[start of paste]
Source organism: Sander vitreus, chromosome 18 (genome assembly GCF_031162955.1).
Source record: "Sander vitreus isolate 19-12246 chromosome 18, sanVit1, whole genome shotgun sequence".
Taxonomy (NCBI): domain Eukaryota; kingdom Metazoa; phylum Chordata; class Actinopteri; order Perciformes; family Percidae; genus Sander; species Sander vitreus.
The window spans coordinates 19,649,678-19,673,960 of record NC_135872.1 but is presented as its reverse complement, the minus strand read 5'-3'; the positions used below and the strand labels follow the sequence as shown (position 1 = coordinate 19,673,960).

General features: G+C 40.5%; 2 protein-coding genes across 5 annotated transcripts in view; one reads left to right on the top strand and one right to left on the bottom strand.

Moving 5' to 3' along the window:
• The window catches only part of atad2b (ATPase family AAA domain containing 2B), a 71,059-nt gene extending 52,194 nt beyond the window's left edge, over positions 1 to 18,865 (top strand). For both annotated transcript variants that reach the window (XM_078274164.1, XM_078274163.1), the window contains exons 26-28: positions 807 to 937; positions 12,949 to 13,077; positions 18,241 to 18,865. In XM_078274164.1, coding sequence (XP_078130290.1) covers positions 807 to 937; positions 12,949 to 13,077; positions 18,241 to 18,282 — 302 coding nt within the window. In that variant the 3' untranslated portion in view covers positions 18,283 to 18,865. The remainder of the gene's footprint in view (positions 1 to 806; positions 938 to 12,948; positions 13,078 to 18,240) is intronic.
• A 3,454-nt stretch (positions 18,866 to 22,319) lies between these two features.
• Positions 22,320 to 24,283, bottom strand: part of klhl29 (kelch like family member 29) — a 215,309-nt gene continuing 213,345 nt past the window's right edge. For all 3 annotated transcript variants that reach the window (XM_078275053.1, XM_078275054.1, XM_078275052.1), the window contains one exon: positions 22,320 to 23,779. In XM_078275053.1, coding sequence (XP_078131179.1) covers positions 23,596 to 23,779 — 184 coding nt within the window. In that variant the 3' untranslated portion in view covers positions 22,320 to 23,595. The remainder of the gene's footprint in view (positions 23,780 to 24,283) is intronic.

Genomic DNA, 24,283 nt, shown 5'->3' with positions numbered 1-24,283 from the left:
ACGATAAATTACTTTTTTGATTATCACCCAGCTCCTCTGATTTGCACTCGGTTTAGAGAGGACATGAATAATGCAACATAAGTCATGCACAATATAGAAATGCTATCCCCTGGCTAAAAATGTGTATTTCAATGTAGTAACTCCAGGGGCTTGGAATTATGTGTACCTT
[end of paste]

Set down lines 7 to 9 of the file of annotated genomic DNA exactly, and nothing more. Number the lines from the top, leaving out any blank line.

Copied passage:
• The window catches only part of atad2b (ATPase family AAA domain containing 2B), a 71,059-nt gene extending 52,194 nt beyond the window's left edge, over positions 1 to 18,865 (top strand). For both annotated transcript variants that reach the window (XM_078274164.1, XM_078274163.1), the window contains exons 26-28: positions 807 to 937; positions 12,949 to 13,077; positions 18,241 to 18,865. In XM_078274164.1, coding sequence (XP_078130290.1) covers positions 807 to 937; positions 12,949 to 13,077; positions 18,241 to 18,282 — 302 coding nt within the window. In that variant the 3' untranslated portion in view covers positions 18,283 to 18,865. The remainder of the gene's footprint in view (positions 1 to 806; positions 938 to 12,948; positions 13,078 to 18,240) is intronic.
• A 3,454-nt stretch (positions 18,866 to 22,319) lies between these two features.
• Positions 22,320 to 24,283, bottom strand: part of klhl29 (kelch like family member 29) — a 215,309-nt gene continuing 213,345 nt past the window's right edge. For all 3 annotated transcript variants that reach the window (XM_078275053.1, XM_078275054.1, XM_078275052.1), the window contains one exon: positions 22,320 to 23,779. In XM_078275053.1, coding sequence (XP_078131179.1) covers positions 23,596 to 23,779 — 184 coding nt within the window. In that variant the 3' untranslated portion in view covers positions 22,320 to 23,595. The remainder of the gene's footprint in view (positions 23,780 to 24,283) is intronic.